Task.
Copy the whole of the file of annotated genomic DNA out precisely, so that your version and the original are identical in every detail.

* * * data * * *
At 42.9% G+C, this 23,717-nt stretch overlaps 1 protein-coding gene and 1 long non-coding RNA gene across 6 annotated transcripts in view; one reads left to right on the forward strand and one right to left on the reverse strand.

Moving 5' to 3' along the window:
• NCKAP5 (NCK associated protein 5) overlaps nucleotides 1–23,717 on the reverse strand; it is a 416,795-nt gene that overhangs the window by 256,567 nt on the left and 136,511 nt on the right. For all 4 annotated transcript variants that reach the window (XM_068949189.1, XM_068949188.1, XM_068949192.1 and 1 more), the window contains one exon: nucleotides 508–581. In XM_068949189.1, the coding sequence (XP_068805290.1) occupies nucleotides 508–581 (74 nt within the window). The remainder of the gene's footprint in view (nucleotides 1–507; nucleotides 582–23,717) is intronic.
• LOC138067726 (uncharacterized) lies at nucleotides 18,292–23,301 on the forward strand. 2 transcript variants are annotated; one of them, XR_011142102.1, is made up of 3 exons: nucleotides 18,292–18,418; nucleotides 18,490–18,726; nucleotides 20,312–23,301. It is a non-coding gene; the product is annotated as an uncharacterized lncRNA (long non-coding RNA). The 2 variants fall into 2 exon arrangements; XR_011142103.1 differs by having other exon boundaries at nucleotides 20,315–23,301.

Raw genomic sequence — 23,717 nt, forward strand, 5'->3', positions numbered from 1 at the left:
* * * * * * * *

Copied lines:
At 42.9% G+C, this 23,717-nt stretch overlaps 1 protein-coding gene and 1 long non-coding RNA gene across 6 annotated transcripts in view; one reads left to right on the forward strand and one right to left on the reverse strand.

Moving 5' to 3' along the window:
• NCKAP5 (NCK associated protein 5) overlaps nucleotides 1–23,717 on the reverse strand; it is a 416,795-nt gene that overhangs the window by 256,567 nt on the left and 136,511 nt on the right. For all 4 annotated transcript variants that reach the window (XM_068949189.1, XM_068949188.1, XM_068949192.1 and 1 more), the window contains one exon: nucleotides 508–581. In XM_068949189.1, the coding sequence (XP_068805290.1) occupies nucleotides 508–581 (74 nt within the window). The remainder of the gene's footprint in view (nucleotides 1–507; nucleotides 582–23,717) is intronic.
• LOC138067726 (uncharacterized) lies at nucleotides 18,292–23,301 on the forward strand. 2 transcript variants are annotated; one of them, XR_011142102.1, is made up of 3 exons: nucleotides 18,292–18,418; nucleotides 18,490–18,726; nucleotides 20,312–23,301. It is a non-coding gene; the product is annotated as an uncharacterized lncRNA (long non-coding RNA). The 2 variants fall into 2 exon arrangements; XR_011142103.1 differs by having other exon boundaries at nucleotides 20,315–23,301.

Raw genomic sequence — 23,717 nt, forward strand, 5'->3', positions numbered from 1 at the left: